The mutagenic potential of cabergoline was evaluated and found to be negative in a battery of in vitro tests. These tests included the bacterial mutation (Ames) test with Salmonella typhimurium, the gene mutation assay with Schizosaccharomyces pombe P 1 and V79 Chinese hamster cells, DNA damage and repair in Saccharomyces cerevisiae D 4 , and chromosomal aberrations in human lymphocytes. Cabergoline was also negative in the bone marrow micronucleus test in the mouse.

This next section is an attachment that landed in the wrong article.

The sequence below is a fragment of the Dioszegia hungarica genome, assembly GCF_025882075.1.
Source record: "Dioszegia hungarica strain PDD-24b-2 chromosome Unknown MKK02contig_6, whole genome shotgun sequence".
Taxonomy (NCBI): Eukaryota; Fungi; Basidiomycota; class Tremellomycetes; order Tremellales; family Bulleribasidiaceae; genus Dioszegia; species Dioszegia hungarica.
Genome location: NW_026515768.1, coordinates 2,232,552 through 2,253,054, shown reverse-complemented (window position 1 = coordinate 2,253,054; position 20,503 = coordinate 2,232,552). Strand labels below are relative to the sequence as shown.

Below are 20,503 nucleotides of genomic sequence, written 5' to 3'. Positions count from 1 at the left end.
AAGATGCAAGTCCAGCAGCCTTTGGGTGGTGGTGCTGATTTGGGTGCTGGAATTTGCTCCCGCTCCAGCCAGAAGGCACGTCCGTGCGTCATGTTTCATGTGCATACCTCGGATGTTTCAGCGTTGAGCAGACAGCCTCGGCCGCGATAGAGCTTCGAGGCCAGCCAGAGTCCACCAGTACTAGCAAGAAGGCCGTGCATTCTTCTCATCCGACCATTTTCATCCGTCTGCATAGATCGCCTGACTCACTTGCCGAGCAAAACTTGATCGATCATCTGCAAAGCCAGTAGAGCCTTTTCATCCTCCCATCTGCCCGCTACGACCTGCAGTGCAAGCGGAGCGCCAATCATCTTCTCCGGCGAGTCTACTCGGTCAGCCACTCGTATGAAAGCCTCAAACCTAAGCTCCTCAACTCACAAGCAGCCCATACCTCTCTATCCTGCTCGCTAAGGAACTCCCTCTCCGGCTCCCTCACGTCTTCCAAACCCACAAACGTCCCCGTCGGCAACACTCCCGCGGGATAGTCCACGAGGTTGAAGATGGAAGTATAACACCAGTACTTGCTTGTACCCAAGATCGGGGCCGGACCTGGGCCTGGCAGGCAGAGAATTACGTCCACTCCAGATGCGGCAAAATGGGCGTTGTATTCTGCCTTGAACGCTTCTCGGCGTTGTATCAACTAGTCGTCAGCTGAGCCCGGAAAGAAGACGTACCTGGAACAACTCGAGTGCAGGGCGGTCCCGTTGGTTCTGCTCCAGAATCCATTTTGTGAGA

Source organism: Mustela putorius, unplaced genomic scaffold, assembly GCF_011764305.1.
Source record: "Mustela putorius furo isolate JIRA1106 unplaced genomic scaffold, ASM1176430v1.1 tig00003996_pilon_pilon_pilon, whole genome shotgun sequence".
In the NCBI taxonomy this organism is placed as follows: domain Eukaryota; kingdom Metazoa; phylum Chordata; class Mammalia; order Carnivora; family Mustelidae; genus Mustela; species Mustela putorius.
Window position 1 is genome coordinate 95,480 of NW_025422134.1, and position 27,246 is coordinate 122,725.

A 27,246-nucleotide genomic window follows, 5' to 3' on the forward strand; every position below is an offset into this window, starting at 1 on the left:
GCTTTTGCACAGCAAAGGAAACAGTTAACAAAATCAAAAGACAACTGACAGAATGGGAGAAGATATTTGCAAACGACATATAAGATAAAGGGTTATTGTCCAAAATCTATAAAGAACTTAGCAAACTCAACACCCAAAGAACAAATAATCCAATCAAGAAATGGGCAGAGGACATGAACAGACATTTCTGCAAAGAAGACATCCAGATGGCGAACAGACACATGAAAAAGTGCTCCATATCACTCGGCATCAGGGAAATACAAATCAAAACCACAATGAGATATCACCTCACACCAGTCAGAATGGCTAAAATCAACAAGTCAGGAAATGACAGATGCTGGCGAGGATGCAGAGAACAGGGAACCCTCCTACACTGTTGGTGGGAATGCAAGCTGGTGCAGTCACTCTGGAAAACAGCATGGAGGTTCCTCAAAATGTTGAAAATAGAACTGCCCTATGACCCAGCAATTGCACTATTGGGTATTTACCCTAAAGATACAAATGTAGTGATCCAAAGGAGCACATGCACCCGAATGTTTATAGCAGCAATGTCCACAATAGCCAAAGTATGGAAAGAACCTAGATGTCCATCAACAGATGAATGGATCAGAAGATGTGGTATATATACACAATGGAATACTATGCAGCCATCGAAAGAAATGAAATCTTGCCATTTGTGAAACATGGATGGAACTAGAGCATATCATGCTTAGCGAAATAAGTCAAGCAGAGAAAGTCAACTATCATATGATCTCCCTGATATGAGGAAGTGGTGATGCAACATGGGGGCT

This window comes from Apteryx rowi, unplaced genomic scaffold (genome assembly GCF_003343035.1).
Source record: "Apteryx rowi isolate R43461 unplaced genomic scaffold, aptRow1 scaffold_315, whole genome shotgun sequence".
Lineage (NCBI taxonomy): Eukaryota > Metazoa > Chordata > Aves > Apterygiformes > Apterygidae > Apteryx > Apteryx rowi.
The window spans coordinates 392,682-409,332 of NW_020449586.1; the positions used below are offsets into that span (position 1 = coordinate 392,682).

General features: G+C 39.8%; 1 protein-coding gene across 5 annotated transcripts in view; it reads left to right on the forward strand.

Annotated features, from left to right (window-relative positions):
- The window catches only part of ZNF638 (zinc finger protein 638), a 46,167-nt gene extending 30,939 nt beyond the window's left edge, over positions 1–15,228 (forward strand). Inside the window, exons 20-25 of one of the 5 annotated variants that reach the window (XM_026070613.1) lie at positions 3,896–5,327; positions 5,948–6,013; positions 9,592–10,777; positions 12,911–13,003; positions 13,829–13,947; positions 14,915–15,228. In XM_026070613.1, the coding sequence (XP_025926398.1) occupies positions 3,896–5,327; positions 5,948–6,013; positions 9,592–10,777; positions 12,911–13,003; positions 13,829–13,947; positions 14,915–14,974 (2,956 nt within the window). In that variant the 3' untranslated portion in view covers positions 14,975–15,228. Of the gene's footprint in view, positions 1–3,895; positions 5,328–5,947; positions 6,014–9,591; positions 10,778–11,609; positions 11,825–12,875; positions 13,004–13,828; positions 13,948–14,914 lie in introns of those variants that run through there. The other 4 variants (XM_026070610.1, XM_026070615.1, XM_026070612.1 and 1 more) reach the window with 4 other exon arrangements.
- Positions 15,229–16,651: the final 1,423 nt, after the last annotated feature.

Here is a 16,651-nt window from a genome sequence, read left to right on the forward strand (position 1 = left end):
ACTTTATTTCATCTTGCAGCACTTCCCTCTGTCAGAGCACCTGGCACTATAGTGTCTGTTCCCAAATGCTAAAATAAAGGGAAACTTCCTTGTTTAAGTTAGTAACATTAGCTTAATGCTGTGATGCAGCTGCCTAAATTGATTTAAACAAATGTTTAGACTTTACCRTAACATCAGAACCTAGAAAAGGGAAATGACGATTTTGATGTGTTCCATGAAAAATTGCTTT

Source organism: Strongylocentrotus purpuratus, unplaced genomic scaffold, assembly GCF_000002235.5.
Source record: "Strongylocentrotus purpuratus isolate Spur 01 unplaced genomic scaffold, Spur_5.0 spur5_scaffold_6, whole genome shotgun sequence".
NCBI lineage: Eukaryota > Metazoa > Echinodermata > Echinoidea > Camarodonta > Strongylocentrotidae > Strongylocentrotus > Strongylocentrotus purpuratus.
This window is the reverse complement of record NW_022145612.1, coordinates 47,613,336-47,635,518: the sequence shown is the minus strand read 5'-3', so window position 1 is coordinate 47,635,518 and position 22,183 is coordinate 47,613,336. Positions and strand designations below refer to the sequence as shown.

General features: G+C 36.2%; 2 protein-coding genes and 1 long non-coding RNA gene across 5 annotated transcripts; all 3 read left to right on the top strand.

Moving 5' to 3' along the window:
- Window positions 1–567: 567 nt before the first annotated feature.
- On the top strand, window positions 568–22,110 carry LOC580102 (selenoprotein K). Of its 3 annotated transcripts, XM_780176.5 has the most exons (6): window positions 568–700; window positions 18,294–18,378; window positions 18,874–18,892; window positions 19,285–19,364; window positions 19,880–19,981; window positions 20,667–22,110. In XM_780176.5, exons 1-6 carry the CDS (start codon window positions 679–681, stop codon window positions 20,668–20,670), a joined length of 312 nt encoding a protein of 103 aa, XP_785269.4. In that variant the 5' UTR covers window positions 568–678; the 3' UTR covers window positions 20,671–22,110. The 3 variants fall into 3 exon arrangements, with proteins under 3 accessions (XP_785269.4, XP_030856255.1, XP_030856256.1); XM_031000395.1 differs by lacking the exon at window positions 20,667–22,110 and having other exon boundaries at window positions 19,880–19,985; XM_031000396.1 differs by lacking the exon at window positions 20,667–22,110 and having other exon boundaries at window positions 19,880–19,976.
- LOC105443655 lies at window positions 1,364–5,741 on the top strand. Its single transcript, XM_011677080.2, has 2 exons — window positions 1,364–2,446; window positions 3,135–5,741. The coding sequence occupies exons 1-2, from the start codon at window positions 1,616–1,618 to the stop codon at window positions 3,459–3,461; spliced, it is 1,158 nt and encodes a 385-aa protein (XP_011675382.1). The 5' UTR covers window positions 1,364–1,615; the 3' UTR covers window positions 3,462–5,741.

In female rats, a daily dose of 0.003 mg/kg for 2 weeks prior to mating and throughout the mating period inhibited conception. This dose represents approximately 1/28 the maximum recommended human dose calculated on a body surface area basis using total mg/m2 /week in rats and mg/m2 /week for a 50 kg human.